Howe Sound students make their point during day of protest 

Dozens of Howe Sound students took part in a province-wide student walk out Jan. 23 to protest the on-going job action by teachers.

About 20 students walked out of Whistler Secondary on Wednesday morning but many returned to class later, some brought back by their parents.

"If you were to walk into the school as a stranger," said principal Ken Davies, "you wouldn’t know anything was going on."

Earlier in the week Davies had addressed every class about the proposed walk-out.

"We are not dispelling that they have a concern, but the timing in the quarter with regard to things coming to a close and final exams around the corner might have placed them in a precarious position with regard to their studies," said Davies.

"They would be missing that valuable class time... information they would be receiving in class that they would be using on their final exams."

Most of those who took part in the walk-out were in Grades 8, 9, and 10.

It will be up to the students’ subject teachers to decide what if any disciplinary action the students will face.

About a dozen Grade 6 students left Myrtle Philip at recess as part of the walk out.

Ten were returned to school by their parents, said principal Bob Daly.

"Our main concern was for their safety," he said adding that there will be no disciplinary action taken against the students except to remind them of the school’s concern for their well-being.

In Squamish 20 to 30 Grade 9 and 10 students from Howe Sound Secondary and Squamish Elementary marched to the district school board offices Wednesday morning during the walk-out.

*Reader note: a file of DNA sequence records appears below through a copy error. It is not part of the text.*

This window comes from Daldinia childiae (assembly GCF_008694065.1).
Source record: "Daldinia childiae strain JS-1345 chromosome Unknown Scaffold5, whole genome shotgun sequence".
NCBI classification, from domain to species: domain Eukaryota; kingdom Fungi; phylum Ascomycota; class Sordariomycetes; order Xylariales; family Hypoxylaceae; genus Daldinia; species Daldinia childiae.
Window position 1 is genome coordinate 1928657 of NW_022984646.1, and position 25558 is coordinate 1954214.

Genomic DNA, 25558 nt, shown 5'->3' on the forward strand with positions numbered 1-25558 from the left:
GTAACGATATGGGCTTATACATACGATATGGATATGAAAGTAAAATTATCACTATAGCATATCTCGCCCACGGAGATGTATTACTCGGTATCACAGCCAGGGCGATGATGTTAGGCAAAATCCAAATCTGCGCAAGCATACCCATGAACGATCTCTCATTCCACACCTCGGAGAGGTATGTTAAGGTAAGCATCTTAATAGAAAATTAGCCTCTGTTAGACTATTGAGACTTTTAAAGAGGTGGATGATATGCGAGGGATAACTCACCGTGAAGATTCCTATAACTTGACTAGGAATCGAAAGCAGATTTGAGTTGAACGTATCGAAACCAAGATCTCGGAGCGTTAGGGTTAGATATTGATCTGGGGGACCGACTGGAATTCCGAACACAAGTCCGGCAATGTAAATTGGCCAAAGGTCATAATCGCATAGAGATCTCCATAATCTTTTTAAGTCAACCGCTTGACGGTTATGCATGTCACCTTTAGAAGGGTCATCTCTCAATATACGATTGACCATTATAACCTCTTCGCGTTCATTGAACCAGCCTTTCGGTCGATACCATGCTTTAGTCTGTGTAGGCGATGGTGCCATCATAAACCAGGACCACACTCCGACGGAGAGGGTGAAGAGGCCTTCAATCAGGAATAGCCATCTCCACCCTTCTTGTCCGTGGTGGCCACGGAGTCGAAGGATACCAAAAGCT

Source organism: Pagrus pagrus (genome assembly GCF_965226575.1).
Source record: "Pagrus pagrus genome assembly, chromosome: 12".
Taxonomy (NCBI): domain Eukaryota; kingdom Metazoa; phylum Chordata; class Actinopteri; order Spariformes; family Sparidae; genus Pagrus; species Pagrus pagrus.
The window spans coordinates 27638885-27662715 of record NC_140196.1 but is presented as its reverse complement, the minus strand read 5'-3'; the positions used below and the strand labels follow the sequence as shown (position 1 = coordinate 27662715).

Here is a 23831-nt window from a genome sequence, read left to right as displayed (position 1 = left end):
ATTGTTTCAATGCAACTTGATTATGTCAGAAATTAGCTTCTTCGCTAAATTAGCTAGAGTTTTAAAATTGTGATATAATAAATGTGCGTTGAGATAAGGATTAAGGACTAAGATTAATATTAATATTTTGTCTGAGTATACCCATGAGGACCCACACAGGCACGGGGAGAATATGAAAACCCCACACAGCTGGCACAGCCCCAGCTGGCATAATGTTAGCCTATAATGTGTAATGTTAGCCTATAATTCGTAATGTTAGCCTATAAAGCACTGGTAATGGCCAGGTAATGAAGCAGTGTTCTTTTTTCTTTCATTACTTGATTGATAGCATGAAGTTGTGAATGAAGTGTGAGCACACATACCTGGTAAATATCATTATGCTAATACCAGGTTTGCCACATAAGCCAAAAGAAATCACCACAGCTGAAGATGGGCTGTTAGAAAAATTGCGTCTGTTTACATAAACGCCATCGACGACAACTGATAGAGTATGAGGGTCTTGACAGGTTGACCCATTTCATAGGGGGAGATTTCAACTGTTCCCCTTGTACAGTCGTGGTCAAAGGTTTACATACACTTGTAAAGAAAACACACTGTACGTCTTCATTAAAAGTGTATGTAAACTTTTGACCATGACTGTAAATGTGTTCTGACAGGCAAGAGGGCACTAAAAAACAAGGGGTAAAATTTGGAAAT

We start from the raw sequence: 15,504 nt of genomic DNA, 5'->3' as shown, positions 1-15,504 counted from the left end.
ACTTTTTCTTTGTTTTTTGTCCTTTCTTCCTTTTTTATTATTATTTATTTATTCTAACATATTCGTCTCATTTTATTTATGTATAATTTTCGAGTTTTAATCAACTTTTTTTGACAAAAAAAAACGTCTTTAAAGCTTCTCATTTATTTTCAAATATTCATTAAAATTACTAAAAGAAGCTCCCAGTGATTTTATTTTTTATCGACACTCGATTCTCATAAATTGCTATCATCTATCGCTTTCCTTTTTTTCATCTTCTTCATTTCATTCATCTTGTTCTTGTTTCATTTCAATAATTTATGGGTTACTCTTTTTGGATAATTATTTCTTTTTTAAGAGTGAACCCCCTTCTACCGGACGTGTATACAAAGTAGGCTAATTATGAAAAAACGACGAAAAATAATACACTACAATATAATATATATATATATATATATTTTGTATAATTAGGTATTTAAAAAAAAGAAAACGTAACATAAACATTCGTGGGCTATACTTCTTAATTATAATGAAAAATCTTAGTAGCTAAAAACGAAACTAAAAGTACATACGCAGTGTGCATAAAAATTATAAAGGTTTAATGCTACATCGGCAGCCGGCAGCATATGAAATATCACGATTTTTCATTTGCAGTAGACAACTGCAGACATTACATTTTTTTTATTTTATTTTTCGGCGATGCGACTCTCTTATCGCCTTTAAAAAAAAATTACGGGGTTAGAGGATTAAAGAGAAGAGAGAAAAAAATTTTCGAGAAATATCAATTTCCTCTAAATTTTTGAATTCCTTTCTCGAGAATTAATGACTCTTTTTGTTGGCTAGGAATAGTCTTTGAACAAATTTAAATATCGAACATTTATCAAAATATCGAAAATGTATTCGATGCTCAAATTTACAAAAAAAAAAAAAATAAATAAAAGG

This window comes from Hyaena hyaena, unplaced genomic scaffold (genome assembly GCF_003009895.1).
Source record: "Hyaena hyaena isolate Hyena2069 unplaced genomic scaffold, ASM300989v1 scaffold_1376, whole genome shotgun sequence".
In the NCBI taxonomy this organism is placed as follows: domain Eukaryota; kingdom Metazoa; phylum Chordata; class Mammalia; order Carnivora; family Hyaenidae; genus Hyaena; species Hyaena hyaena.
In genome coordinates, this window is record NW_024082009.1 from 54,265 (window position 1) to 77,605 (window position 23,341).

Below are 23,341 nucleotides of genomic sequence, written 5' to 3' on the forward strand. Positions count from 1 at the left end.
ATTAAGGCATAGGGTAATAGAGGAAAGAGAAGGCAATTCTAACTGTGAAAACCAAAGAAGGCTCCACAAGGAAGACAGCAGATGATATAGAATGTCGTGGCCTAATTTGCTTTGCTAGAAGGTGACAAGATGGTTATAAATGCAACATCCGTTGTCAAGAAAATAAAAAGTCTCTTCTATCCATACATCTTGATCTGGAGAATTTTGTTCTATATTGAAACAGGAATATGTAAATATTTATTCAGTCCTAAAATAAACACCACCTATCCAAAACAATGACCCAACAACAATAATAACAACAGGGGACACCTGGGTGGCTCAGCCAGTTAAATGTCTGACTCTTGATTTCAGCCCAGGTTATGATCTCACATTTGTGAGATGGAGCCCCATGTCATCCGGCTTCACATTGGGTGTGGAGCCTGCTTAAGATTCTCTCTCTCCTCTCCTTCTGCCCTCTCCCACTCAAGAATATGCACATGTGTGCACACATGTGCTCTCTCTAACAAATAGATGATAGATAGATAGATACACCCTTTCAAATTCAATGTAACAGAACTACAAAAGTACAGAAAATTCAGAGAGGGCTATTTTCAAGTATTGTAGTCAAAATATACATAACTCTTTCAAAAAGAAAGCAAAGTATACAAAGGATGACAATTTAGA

They presented a petition with dozens of signatures from fellow classmates supporting teachers.

Director of Instruction for the school board Alex Marshall said these students and a delegation which came later from Don Ross Secondary were invited in to the board’s offices and given an opportunity to voice their concerns.

"They were sincere and articulate," said Marshall, adding that the petitions from the secondary schools will be passed on to the board chairwoman Amy Shoup.

Squamish Elementary Grade 6 student Kale Green marched because he is concerned about losing after school activities and field trips. He is also worried about larger class sizes and how special needs students are going to cope with fewer teachers.

"All we were doing is straight school work and nothing fun," said 11-year-old Green.

"We couldn’t even plan any trips. I think we should get out of school and see stuff with our own eyes instead of just learning about it all the time.

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